Bar Exam

Harvard Law grad loses suit claiming lack of bar exam accommodations nixed her BigLaw career

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A federal judge has tossed a lawsuit filed by a New York lawyer who claims that she failed the bar exam on her first two tries because of disability bias by the New York State Board of Law Examiners.

U.S. District Judge Raymond J. Dearie of the Eastern District of New York ruled July 19 that the board is an arm of the state that is entitled to 11th Amendment immunity from the lawyer’s claim under Title II of the Americans with Disabilities Act, Law360 reports.

The lawsuit was filed in June 2016 by a lawyer who graduated from Harvard Law School and is now identified in court documents as T.W. The suit claimed that bar examiners’ failure to accommodate T.W.’s disability led to her firing at Ropes & Gray. T.W. passed the bar exam on her third try in 2015 after she was given double time to take it.

T.W. had sought the accommodations for anxiety and cognitive deficits caused by an incident in an all-terrain vehicle.

The ADA issue was the last remaining claim in T.W.’s lawsuit. The 2nd U.S. Circuit Court of Appeals at New York ruled in April 2021 that bar examiners could not be sued under Section 504 of the Rehabilitation Act, which bans disability discrimination by programs or activities receiving federal financial assistance. The board does not receive federal funding, the appeals court said.

In ruling on T.W.’s ADA claim, Dearie said Congress attempted to abrogate state immunity in ADA Title II suits for money damages, but it wasn’t constitutionally valid. Congress can eliminate immunity under its authority to enforce the 14th Amendment, but in T.W.’s case, there is no alleged 14th Amendment violation, Dearie said.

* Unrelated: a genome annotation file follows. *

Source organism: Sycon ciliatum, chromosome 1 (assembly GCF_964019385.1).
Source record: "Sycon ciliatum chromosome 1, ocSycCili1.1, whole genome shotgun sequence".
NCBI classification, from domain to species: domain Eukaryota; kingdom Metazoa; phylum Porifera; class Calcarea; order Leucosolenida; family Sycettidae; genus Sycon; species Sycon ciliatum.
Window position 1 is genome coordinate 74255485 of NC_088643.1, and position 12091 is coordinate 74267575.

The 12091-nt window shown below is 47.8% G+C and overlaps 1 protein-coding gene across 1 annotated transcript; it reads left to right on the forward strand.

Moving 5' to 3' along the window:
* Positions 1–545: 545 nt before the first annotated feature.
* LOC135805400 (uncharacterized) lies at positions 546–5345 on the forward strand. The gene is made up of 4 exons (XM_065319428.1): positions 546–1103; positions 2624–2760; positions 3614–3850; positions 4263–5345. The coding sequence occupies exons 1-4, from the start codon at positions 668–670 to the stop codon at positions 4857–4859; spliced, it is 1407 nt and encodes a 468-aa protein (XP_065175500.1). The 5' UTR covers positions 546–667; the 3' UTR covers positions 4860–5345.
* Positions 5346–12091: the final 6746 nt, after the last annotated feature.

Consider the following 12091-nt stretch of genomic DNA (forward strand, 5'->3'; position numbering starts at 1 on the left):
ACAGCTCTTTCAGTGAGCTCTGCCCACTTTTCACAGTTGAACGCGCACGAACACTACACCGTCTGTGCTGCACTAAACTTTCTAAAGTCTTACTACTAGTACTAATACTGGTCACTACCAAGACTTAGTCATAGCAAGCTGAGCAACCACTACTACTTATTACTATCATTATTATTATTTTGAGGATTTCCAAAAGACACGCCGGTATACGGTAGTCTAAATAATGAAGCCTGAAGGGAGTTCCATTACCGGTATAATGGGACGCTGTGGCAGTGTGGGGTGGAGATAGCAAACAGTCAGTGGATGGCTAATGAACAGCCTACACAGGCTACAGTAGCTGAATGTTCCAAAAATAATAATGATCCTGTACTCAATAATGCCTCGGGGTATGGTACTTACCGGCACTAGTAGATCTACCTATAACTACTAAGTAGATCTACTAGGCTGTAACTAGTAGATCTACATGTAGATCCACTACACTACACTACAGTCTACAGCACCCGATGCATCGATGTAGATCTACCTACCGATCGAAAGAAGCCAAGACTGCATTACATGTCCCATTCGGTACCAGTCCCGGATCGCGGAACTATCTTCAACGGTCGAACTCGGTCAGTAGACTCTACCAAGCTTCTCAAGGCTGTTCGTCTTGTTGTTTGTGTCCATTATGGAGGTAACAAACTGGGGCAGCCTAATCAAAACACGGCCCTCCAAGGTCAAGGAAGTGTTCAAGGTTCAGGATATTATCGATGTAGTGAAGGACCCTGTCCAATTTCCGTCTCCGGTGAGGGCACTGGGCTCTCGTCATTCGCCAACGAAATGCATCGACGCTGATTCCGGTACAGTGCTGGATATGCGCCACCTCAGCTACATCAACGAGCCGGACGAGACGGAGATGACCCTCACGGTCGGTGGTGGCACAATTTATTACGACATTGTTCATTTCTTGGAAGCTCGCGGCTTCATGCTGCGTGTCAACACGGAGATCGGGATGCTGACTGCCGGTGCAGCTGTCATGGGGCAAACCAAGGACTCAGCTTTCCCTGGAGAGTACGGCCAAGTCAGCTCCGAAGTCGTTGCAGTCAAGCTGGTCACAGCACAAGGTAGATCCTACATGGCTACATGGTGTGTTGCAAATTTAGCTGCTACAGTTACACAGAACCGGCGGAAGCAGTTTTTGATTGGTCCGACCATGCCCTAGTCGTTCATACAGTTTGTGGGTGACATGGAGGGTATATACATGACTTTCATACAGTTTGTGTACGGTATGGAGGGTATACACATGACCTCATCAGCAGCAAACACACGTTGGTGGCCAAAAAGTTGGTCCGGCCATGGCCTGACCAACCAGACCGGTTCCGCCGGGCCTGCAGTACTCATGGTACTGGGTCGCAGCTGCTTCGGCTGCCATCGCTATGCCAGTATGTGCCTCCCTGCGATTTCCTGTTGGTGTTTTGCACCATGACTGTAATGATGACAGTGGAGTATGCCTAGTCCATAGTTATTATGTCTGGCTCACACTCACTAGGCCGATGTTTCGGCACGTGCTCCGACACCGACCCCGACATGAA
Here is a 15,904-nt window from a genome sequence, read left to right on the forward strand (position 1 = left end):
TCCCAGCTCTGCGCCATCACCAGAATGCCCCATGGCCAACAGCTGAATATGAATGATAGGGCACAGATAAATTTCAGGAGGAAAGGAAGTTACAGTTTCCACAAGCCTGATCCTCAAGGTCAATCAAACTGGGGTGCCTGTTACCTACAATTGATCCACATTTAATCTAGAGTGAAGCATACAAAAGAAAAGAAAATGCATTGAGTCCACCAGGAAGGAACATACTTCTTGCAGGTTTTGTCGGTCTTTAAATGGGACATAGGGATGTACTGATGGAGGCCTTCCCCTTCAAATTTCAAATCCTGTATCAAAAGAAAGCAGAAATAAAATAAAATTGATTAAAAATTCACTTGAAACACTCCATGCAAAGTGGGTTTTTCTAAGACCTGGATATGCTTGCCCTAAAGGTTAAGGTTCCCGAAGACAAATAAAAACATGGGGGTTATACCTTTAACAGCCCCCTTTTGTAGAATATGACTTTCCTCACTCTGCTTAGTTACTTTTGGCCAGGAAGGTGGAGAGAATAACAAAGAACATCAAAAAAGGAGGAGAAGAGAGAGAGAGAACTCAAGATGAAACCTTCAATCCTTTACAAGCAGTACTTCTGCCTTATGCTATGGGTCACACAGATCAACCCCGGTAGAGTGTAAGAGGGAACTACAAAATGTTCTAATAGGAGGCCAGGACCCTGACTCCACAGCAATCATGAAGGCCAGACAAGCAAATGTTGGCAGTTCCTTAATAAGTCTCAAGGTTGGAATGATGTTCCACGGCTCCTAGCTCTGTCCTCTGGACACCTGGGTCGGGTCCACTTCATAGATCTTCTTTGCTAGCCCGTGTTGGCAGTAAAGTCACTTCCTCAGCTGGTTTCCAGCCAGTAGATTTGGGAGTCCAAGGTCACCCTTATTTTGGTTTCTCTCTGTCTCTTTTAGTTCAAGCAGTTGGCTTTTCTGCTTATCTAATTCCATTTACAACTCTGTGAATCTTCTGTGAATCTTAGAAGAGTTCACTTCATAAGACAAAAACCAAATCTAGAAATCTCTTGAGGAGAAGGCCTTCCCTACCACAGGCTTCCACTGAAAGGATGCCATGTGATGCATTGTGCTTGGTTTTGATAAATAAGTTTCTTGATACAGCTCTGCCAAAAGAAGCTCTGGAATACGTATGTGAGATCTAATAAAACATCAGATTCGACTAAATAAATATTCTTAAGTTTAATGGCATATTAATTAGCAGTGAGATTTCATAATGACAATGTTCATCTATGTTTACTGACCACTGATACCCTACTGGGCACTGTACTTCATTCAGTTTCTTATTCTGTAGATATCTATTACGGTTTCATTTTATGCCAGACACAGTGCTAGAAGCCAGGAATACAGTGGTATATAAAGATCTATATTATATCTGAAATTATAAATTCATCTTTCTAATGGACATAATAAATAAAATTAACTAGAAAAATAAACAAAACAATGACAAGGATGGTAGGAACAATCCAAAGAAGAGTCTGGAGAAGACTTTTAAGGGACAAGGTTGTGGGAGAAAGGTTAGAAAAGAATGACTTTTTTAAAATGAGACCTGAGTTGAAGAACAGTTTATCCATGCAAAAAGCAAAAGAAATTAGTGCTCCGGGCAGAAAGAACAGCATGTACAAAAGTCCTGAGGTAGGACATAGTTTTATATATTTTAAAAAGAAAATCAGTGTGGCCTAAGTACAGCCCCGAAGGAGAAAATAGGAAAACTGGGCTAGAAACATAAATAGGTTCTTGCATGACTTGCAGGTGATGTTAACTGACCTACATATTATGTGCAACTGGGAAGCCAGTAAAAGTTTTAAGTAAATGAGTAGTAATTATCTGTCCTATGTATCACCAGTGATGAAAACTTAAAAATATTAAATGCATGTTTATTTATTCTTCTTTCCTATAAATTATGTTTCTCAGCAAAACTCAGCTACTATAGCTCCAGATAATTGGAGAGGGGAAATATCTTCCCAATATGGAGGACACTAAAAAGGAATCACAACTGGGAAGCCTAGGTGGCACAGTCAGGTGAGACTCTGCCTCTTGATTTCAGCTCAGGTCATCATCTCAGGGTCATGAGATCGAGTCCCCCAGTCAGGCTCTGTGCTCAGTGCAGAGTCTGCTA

The decision is in accord with a number of district courts that have considered the issue, Dearie said.

Dearie also turned down T.W.’s request for injunctive relief that would prevent law examiners from reporting records of her exam results, partly because expungement would not address the alleged harm.

“T.W. submits that she faces continuing injury because the record of her bar examination failures has hindered her job search and career prospects,” Dearie wrote. “But T.W. never alleges that a prospective employer has inquired about her bar examination record, much less made a hiring decision based on that record. Instead, she alleges that law firms have learned ‘that she did not have the opportunity to gain the experience they seek from a 2013 graduate due to the disruptions caused by her bar examination failure.’ … The court cannot rewrite history; expungement will neither alter T.W.’s level of experience nor undo the fact that she did not successfully pass the bar until 2015. Moreover, the injunctive relief T.W. requests would suppress a record that, according to the board, it is prohibited from disclosing to employers.”

The case is T.W. v. New York State Board of Law Examiners.

See also: “Bar examinees have little success with accommodation requests and say the process is stressful”

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